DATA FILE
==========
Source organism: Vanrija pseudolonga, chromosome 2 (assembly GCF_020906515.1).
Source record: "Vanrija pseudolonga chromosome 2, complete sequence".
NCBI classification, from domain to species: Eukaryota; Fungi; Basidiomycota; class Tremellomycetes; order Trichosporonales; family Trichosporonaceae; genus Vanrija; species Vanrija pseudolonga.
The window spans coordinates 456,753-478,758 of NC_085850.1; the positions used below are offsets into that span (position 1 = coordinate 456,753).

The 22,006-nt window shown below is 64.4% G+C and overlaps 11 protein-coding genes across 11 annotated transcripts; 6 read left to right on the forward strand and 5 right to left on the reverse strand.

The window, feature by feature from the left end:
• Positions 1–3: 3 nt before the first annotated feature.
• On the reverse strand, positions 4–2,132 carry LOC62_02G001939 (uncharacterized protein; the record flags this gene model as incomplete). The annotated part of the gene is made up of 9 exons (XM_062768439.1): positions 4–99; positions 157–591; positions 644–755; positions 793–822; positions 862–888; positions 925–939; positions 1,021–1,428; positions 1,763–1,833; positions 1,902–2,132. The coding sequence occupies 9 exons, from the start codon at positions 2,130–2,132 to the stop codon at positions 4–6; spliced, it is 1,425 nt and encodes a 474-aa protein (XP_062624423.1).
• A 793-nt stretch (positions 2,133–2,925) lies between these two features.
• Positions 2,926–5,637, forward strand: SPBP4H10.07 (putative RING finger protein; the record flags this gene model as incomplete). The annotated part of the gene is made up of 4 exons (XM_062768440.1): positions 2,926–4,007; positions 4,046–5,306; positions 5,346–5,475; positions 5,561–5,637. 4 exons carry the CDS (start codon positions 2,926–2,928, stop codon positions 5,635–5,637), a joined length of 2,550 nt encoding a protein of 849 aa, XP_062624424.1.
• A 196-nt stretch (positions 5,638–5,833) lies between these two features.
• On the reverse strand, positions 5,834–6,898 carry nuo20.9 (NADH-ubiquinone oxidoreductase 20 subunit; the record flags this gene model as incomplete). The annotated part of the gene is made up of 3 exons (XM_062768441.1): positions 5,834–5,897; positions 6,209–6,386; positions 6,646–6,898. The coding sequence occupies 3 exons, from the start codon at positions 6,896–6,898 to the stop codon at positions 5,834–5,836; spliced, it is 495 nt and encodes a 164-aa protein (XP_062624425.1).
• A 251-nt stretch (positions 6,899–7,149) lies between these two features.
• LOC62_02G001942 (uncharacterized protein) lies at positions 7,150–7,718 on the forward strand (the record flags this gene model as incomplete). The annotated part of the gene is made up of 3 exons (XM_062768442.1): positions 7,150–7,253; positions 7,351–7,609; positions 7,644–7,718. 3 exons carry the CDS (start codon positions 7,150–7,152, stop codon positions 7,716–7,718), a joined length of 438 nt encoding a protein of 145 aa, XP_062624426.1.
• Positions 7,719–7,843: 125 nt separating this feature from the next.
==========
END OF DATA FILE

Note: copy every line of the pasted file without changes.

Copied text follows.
Source organism: Vanrija pseudolonga, chromosome 2 (assembly GCF_020906515.1).
Source record: "Vanrija pseudolonga chromosome 2, complete sequence".
NCBI classification, from domain to species: Eukaryota; Fungi; Basidiomycota; class Tremellomycetes; order Trichosporonales; family Trichosporonaceae; genus Vanrija; species Vanrija pseudolonga.
The window spans coordinates 456,753-478,758 of NC_085850.1; the positions used below are offsets into that span (position 1 = coordinate 456,753).

The 22,006-nt window shown below is 64.4% G+C and overlaps 11 protein-coding genes across 11 annotated transcripts; 6 read left to right on the forward strand and 5 right to left on the reverse strand.

The window, feature by feature from the left end:
• Positions 1–3: 3 nt before the first annotated feature.
• On the reverse strand, positions 4–2,132 carry LOC62_02G001939 (uncharacterized protein; the record flags this gene model as incomplete). The annotated part of the gene is made up of 9 exons (XM_062768439.1): positions 4–99; positions 157–591; positions 644–755; positions 793–822; positions 862–888; positions 925–939; positions 1,021–1,428; positions 1,763–1,833; positions 1,902–2,132. The coding sequence occupies 9 exons, from the start codon at positions 2,130–2,132 to the stop codon at positions 4–6; spliced, it is 1,425 nt and encodes a 474-aa protein (XP_062624423.1).
• A 793-nt stretch (positions 2,133–2,925) lies between these two features.
• Positions 2,926–5,637, forward strand: SPBP4H10.07 (putative RING finger protein; the record flags this gene model as incomplete). The annotated part of the gene is made up of 4 exons (XM_062768440.1): positions 2,926–4,007; positions 4,046–5,306; positions 5,346–5,475; positions 5,561–5,637. 4 exons carry the CDS (start codon positions 2,926–2,928, stop codon positions 5,635–5,637), a joined length of 2,550 nt encoding a protein of 849 aa, XP_062624424.1.
• A 196-nt stretch (positions 5,638–5,833) lies between these two features.
• On the reverse strand, positions 5,834–6,898 carry nuo20.9 (NADH-ubiquinone oxidoreductase 20 subunit; the record flags this gene model as incomplete). The annotated part of the gene is made up of 3 exons (XM_062768441.1): positions 5,834–5,897; positions 6,209–6,386; positions 6,646–6,898. The coding sequence occupies 3 exons, from the start codon at positions 6,896–6,898 to the stop codon at positions 5,834–5,836; spliced, it is 495 nt and encodes a 164-aa protein (XP_062624425.1).
• A 251-nt stretch (positions 6,899–7,149) lies between these two features.
• LOC62_02G001942 (uncharacterized protein) lies at positions 7,150–7,718 on the forward strand (the record flags this gene model as incomplete). The annotated part of the gene is made up of 3 exons (XM_062768442.1): positions 7,150–7,253; positions 7,351–7,609; positions 7,644–7,718. 3 exons carry the CDS (start codon positions 7,150–7,152, stop codon positions 7,716–7,718), a joined length of 438 nt encoding a protein of 145 aa, XP_062624426.1.
• Positions 7,719–7,843: 125 nt separating this feature from the next.